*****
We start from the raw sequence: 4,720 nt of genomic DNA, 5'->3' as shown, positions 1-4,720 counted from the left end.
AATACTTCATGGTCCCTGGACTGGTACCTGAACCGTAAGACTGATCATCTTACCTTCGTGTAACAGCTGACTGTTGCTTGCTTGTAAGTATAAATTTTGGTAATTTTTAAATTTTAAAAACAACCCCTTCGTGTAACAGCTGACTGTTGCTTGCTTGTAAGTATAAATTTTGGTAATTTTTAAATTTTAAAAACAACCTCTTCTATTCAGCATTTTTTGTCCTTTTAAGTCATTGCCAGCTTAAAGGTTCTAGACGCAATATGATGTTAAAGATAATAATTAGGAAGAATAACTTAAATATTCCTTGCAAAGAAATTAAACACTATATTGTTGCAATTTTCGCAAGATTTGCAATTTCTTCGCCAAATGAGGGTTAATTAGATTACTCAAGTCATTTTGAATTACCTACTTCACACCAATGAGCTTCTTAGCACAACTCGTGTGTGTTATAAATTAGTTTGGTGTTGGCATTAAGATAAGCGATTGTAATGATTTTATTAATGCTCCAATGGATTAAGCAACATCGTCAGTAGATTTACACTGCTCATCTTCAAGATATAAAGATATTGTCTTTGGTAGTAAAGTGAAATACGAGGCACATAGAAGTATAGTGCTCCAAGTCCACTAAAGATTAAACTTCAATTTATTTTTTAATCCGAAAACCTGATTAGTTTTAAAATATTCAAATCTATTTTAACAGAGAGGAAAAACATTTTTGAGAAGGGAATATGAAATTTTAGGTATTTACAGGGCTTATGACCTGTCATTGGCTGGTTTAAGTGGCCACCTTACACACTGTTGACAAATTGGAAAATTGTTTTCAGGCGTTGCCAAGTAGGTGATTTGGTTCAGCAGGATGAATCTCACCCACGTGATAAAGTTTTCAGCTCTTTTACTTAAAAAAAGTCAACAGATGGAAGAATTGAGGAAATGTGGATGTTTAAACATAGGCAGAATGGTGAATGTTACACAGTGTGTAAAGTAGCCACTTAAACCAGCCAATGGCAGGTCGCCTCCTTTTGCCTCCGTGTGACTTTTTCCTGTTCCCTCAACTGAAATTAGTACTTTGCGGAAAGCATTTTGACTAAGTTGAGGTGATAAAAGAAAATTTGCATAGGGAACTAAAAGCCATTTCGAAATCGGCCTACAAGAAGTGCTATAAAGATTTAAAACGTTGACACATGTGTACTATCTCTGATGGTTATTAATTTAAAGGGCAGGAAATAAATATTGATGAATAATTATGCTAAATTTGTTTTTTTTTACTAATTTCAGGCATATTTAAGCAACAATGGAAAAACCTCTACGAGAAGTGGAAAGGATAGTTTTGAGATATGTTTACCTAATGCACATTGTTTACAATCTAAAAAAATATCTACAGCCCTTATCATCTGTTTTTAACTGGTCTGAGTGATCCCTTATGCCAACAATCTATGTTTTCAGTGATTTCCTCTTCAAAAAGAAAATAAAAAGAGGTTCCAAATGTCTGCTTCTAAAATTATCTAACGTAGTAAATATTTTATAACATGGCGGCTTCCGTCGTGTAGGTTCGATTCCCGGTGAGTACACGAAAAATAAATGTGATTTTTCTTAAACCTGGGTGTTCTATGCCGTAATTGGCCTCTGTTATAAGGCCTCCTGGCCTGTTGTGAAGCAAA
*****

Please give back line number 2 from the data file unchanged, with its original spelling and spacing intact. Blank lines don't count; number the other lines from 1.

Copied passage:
AATACTTCATGGTCCCTGGACTGGTACCTGAACCGTAAGACTGATCATCTTACCTTCGTGTAACAGCTGACTGTTGCTTGCTTGTAAGTATAAATTTTGGTAATTTTTAAATTTTAAAAACAACCCCTTCGTGTAACAGCTGACTGTTGCTTGCTTGTAAGTATAAATTTTGGTAATTTTTAAATTTTAAAAACAACCTCTTCTATTCAGCATTTTTTGTCCTTTTAAGTCATTGCCAGCTTAAAGGTTCTAGACGCAATATGATGTTAAAGATAATAATTAGGAAGAATAACTTAAATATTCCTTGCAAAGAAATTAAACACTATATTGTTGCAATTTTCGCAAGATTTGCAATTTCTTCGCCAAATGAGGGTTAATTAGATTACTCAAGTCATTTTGAATTACCTACTTCACACCAATGAGCTTCTTAGCACAACTCGTGTGTGTTATAAATTAGTTTGGTGTTGGCATTAAGATAAGCGATTGTAATGATTTTATTAATGCTCCAATGGATTAAGCAACATCGTCAGTAGATTTACACTGCTCATCTTCAAGATATAAAGATATTGTCTTTGGTAGTAAAGTGAAATACGAGGCACATAGAAGTATAGTGCTCCAAGTCCACTAAAGATTAAACTTCAATTTATTTTTTAATCCGAAAACCTGATTAGTTTTAAAATATTCAAATCTATTTTAACAGAGAGGAAAAACATTTTTGAGAAGGGAATATGAAATTTTAGGTATTTACAGGGCTTATGACCTGTCATTGGCTGGTTTAAGTGGCCACCTTACACACTGTTGACAAATTGGAAAATTGTTTTCAGGCGTTGCCAAGTAGGTGATTTGGTTCAGCAGGATGAATCTCACCCACGTGATAAAGTTTTCAGCTCTTTTACTTAAAAAAAGTCAACAGATGGAAGAATTGAGGAAATGTGGATGTTTAAACATAGGCAGAATGGTGAATGTTACACAGTGTGTAAAGTAGCCACTTAAACCAGCCAATGGCAGGTCGCCTCCTTTTGCCTCCGTGTGACTTTTTCCTGTTCCCTCAACTGAAATTAGTACTTTGCGGAAAGCATTTTGACTAAGTTGAGGTGATAAAAGAAAATTTGCATAGGGAACTAAAAGCCATTTCGAAATCGGCCTACAAGAAGTGCTATAAAGATTTAAAACGTTGACACATGTGTACTATCTCTGATGGTTATTAATTTAAAGGGCAGGAAATAAATATTGATGAATAATTATGCTAAATTTGTTTTTTTTTACTAATTTCAGGCATATTTAAGCAACAATGGAAAAACCTCTACGAGAAGTGGAAAGGATAGTTTTGAGATATGTTTACCTAATGCACATTGTTTACAATCTAAAAAAATATCTACAGCCCTTATCATCTGTTTTTAACTGGTCTGAGTGATCCCTTATGCCAACAATCTATGTTTTCAGTGATTTCCTCTTCAAAAAGAAAATAAAAAGAGGTTCCAAATGTCTGCTTCTAAAATTATCTAACGTAGTAAATATTTTATAACATGGCGGCTTCCGTCGTGTAGGTTCGATTCCCGGTGAGTACACGAAAAATAAATGTGATTTTTCTTAAACCTGGGTGTTCTATGCCGTAATTGGCCTCTGTTATAAGGCCTCCTGGCCTGTTGTGAAGCAAA